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Week 2 Reading

The following audio steps will talk about this article, please read the abstract below, and continue the steps.
© Brian S. Haney
In the upcoming audio steps, we will talk about machine learning, data analytics and natural language processing. Before this, please read the abstract below taken from the article: “Applied Natural Language Processing for Law Practice”.

Applied Natural Language Processing for Law Practice


Scholars, lawyers, and commentators are predicting the end of the legal profession, citing specific examples of artificial intelligence (AI) systems out-performing lawyers in certain legal tasks. Yet, technology’s role in the practice of law is nothing new. The Internet, email, and databases like Westlaw and Lexis have been altering legal practice for decades. Despite technology’s evolution across other industries, in many ways the practice of law remains static in its essential functions.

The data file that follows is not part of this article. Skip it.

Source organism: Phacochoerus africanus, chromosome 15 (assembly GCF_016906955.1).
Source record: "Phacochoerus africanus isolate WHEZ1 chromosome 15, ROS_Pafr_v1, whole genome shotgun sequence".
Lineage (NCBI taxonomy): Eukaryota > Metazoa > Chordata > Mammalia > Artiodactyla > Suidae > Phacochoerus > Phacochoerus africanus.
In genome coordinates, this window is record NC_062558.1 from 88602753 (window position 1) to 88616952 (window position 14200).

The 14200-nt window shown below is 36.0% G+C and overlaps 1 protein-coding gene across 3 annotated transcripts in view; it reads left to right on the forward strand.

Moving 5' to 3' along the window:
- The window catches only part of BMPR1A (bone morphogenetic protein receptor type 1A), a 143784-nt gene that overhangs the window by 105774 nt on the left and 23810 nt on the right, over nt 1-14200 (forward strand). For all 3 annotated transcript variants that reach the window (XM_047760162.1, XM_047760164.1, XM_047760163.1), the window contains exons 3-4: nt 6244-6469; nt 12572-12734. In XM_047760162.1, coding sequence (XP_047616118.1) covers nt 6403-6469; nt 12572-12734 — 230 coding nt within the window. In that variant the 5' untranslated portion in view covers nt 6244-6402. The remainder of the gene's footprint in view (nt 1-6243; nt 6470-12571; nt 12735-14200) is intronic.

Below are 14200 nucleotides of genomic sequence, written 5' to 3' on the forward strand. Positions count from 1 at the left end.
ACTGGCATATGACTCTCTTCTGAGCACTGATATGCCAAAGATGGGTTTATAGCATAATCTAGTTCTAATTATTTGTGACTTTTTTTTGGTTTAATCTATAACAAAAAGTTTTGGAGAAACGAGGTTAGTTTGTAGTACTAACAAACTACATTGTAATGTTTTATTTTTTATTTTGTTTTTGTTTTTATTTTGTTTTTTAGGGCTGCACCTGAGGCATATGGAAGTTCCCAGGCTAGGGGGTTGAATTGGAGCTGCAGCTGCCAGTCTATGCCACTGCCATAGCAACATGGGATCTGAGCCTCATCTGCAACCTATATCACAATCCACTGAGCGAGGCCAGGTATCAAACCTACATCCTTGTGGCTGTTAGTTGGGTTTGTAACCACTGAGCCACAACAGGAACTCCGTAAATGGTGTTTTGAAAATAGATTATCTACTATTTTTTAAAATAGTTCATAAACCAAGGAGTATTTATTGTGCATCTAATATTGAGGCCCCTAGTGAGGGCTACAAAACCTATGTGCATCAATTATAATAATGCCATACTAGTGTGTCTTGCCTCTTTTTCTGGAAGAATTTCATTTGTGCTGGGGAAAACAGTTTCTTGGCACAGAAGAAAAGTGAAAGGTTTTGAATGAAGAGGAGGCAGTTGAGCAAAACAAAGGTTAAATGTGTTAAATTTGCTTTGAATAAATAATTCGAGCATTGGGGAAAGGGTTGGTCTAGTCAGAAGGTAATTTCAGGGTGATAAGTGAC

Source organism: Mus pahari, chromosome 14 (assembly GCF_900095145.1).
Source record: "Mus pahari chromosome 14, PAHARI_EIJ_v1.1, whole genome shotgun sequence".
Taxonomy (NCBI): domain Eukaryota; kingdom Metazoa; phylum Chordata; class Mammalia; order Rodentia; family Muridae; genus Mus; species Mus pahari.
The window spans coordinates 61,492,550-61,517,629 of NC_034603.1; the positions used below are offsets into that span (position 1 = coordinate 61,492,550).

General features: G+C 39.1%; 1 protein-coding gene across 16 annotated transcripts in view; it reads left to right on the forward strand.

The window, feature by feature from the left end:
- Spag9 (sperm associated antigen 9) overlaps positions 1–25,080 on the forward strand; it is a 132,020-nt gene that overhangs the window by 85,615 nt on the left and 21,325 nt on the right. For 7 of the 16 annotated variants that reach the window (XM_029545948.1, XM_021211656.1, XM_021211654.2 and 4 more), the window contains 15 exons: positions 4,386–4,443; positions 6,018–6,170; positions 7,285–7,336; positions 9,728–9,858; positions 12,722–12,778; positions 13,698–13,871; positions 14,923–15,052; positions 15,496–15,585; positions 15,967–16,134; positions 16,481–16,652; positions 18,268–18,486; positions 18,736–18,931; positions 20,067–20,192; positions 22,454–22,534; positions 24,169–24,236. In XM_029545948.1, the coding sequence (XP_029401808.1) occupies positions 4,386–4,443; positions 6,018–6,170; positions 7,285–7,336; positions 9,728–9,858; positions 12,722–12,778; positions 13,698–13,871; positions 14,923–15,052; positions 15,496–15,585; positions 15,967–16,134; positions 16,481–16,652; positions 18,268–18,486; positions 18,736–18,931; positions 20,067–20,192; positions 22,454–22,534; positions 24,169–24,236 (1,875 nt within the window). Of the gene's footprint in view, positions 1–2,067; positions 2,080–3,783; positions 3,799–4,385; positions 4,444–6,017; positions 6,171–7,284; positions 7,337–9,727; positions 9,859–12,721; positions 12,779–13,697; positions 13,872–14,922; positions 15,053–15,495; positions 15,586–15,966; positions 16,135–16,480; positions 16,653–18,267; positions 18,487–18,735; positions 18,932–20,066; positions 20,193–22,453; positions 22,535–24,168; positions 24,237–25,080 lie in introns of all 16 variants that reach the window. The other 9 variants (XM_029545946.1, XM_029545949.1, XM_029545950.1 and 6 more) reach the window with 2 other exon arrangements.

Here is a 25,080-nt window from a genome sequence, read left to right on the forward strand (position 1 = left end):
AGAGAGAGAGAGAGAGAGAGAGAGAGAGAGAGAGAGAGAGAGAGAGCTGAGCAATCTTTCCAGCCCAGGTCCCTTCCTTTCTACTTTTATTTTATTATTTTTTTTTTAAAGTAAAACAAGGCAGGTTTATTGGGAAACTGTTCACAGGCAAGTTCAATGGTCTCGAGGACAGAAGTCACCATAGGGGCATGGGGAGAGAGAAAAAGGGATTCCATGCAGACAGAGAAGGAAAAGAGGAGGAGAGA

The dynamics of legal technology are defined by the organization and quality of data, rather than innovation. This Article explores the state-of-the-art in AI applications in law practice, offering three main contributions to legal scholarship. First, this Article explores various methods of natural language database generation and normalization. Second, this Article provides the first analysis of two types of machine learning models in law practice, deep reinforcement learning and the Transformer. Third, this Article introduces a novel natural language processing algorithm for legal writing.

If you are interested in this topic, you can get the full article below.

Note that while reading the full article is optional, we recommend that you read pages 13, 14, 15, 16, 17, 20, 21, as they will help you to answer questions in the later quiz and final test in the course.

Brian S. Haney, Applied Natural Language Processing for Law Practice, 2020 B.C. INTELL. PROP. & TECH. F. (2020), available at SSRN:

© Brian S. Haney
This article is from the free online

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